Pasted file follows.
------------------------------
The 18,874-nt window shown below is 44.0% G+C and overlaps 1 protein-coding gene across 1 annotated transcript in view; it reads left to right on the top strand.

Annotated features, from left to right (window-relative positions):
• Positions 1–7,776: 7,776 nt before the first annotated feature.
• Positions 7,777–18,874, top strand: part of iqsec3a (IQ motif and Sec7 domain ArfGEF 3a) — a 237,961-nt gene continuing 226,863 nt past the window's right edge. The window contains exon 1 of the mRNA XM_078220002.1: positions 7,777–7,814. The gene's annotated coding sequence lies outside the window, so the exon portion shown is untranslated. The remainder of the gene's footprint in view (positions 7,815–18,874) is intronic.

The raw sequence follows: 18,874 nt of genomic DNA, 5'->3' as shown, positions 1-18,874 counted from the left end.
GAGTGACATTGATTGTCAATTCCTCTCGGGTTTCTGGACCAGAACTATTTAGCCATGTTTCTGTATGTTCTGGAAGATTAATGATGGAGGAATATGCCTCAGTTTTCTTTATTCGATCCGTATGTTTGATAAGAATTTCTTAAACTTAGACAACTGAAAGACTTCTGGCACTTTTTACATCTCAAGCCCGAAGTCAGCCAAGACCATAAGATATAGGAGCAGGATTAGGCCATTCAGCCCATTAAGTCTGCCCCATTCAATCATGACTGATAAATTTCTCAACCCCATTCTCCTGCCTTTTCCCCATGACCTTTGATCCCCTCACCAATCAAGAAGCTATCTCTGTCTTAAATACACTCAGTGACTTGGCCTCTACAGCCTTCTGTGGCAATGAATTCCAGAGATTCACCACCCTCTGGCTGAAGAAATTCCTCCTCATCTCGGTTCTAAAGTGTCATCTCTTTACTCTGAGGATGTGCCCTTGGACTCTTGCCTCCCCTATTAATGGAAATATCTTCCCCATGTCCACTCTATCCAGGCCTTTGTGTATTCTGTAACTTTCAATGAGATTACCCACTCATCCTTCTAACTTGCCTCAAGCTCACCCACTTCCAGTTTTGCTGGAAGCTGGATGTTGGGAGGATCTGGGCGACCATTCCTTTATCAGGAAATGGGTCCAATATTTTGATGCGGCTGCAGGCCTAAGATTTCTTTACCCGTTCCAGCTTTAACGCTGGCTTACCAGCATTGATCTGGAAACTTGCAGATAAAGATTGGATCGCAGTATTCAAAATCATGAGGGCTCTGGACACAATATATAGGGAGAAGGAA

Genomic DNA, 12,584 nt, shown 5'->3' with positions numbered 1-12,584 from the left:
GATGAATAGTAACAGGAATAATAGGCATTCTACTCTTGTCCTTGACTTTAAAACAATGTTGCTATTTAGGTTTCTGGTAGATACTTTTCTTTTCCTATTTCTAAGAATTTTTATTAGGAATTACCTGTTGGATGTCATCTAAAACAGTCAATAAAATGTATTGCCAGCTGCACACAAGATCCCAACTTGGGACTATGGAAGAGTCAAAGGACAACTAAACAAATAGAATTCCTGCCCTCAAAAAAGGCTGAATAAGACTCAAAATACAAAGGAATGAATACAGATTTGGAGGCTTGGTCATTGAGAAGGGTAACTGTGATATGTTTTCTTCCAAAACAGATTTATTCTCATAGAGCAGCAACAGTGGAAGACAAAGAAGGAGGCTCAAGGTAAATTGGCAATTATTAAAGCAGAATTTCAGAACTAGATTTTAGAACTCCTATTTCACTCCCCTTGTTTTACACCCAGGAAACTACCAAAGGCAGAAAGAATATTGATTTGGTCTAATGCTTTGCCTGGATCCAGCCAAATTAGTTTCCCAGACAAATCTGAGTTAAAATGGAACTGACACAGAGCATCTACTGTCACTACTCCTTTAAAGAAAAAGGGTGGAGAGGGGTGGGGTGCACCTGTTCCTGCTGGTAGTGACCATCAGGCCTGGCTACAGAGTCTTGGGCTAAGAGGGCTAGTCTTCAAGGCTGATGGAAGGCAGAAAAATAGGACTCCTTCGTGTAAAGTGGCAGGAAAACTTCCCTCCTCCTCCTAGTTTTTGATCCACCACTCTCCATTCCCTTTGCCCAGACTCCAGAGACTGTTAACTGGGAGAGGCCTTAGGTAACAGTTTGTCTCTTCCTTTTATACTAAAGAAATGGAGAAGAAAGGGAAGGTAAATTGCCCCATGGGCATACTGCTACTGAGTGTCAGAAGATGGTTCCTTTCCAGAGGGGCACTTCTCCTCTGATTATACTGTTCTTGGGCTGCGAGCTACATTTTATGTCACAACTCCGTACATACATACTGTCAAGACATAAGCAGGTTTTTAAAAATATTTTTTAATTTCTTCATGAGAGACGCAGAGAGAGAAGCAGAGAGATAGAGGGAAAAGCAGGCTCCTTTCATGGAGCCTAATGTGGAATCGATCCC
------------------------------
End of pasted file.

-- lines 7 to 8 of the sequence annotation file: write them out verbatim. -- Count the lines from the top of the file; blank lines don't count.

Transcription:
Genomic DNA, 12,584 nt, shown 5'->3' with positions numbered 1-12,584 from the left:
GATGAATAGTAACAGGAATAATAGGCATTCTACTCTTGTCCTTGACTTTAAAACAATGTTGCTATTTAGGTTTCTGGTAGATACTTTTCTTTTCCTATTTCTAAGAATTTTTATTAGGAATTACCTGTTGGATGTCATCTAAAACAGTCAATAAAATGTATTGCCAGCTGCACACAAGATCCCAACTTGGGACTATGGAAGAGTCAAAGGACAACTAAACAAATAGAATTCCTGCCCTCAAAAAAGGCTGAATAAGACTCAAAATACAAAGGAATGAATACAGATTTGGAGGCTTGGTCATTGAGAAGGGTAACTGTGATATGTTTTCTTCCAAAACAGATTTATTCTCATAGAGCAGCAACAGTGGAAGACAAAGAAGGAGGCTCAAGGTAAATTGGCAATTATTAAAGCAGAATTTCAGAACTAGATTTTAGAACTCCTATTTCACTCCCCTTGTTTTACACCCAGGAAACTACCAAAGGCAGAAAGAATATTGATTTGGTCTAATGCTTTGCCTGGATCCAGCCAAATTAGTTTCCCAGACAAATCTGAGTTAAAATGGAACTGACACAGAGCATCTACTGTCACTACTCCTTTAAAGAAAAAGGGTGGAGAGGGGTGGGGTGCACCTGTTCCTGCTGGTAGTGACCATCAGGCCTGGCTACAGAGTCTTGGGCTAAGAGGGCTAGTCTTCAAGGCTGATGGAAGGCAGAAAAATAGGACTCCTTCGTGTAAAGTGGCAGGAAAACTTCCCTCCTCCTCCTAGTTTTTGATCCACCACTCTCCATTCCCTTTGCCCAGACTCCAGAGACTGTTAACTGGGAGAGGCCTTAGGTAACAGTTTGTCTCTTCCTTTTATACTAAAGAAATGGAGAAGAAAGGGAAGGTAAATTGCCCCATGGGCATACTGCTACTGAGTGTCAGAAGATGGTTCCTTTCCAGAGGGGCACTTCTCCTCTGATTATACTGTTCTTGGGCTGCGAGCTACATTTTATGTCACAACTCCGTACATACATACTGTCAAGACATAAGCAGGTTTTTAAAAATATTTTTTAATTTCTTCATGAGAGACGCAGAGAGAGAAGCAGAGAGATAGAGGGAAAAGCAGGCTCCTTTCATGGAGCCTAATGTGGAATCGATCCC